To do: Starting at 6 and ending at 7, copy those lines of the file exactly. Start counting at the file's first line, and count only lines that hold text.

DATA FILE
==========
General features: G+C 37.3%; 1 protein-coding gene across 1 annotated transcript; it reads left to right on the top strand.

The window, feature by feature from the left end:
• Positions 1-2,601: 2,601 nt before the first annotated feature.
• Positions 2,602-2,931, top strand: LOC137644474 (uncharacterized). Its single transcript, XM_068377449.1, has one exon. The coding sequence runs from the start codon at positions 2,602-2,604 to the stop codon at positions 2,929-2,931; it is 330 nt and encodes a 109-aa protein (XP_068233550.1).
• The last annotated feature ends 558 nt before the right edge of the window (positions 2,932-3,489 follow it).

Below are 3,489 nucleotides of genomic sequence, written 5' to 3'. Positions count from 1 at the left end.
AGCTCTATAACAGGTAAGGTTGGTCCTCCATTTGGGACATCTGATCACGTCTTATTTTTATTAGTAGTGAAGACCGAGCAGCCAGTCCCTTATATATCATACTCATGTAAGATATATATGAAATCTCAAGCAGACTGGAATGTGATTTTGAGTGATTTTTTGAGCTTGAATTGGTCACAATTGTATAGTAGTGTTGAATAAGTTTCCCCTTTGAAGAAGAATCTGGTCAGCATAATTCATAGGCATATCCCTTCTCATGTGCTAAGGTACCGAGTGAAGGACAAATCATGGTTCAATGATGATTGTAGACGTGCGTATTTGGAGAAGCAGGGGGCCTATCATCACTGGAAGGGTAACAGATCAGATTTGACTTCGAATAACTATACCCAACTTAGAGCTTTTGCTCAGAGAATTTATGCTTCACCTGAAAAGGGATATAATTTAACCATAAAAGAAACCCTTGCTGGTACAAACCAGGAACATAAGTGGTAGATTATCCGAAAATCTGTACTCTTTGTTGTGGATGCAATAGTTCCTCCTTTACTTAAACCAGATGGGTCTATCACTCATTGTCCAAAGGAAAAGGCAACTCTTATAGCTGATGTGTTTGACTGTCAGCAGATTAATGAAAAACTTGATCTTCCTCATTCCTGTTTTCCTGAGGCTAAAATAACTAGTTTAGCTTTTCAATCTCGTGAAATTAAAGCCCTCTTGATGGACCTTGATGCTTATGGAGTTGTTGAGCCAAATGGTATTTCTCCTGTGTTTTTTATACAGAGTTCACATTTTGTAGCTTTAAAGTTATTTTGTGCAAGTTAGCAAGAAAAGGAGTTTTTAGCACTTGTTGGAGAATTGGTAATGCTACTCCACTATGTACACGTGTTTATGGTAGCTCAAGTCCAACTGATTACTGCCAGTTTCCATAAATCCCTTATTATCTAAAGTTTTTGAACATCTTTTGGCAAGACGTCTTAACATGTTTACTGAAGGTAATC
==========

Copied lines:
Below are 3,489 nucleotides of genomic sequence, written 5' to 3'. Positions count from 1 at the left end.
AGCTCTATAACAGGTAAGGTTGGTCCTCCATTTGGGACATCTGATCACGTCTTATTTTTATTAGTAGTGAAGACCGAGCAGCCAGTCCCTTATATATCATACTCATGTAAGATATATATGAAATCTCAAGCAGACTGGAATGTGATTTTGAGTGATTTTTTGAGCTTGAATTGGTCACAATTGTATAGTAGTGTTGAATAAGTTTCCCCTTTGAAGAAGAATCTGGTCAGCATAATTCATAGGCATATCCCTTCTCATGTGCTAAGGTACCGAGTGAAGGACAAATCATGGTTCAATGATGATTGTAGACGTGCGTATTTGGAGAAGCAGGGGGCCTATCATCACTGGAAGGGTAACAGATCAGATTTGACTTCGAATAACTATACCCAACTTAGAGCTTTTGCTCAGAGAATTTATGCTTCACCTGAAAAGGGATATAATTTAACCATAAAAGAAACCCTTGCTGGTACAAACCAGGAACATAAGTGGTAGATTATCCGAAAATCTGTACTCTTTGTTGTGGATGCAATAGTTCCTCCTTTACTTAAACCAGATGGGTCTATCACTCATTGTCCAAAGGAAAAGGCAACTCTTATAGCTGATGTGTTTGACTGTCAGCAGATTAATGAAAAACTTGATCTTCCTCATTCCTGTTTTCCTGAGGCTAAAATAACTAGTTTAGCTTTTCAATCTCGTGAAATTAAAGCCCTCTTGATGGACCTTGATGCTTATGGAGTTGTTGAGCCAAATGGTATTTCTCCTGTGTTTTTTATACAGAGTTCACATTTTGTAGCTTTAAAGTTATTTTGTGCAAGTTAGCAAGAAAAGGAGTTTTTAGCACTTGTTGGAGAATTGGTAATGCTACTCCACTATGTACACGTGTTTATGGTAGCTCAAGTCCAACTGATTACTGCCAGTTTCCATAAATCCCTTATTATCTAAAGTTTTTGAACATCTTTTGGCAAGACGTCTTAACATGTTTACTGAAGGTAATC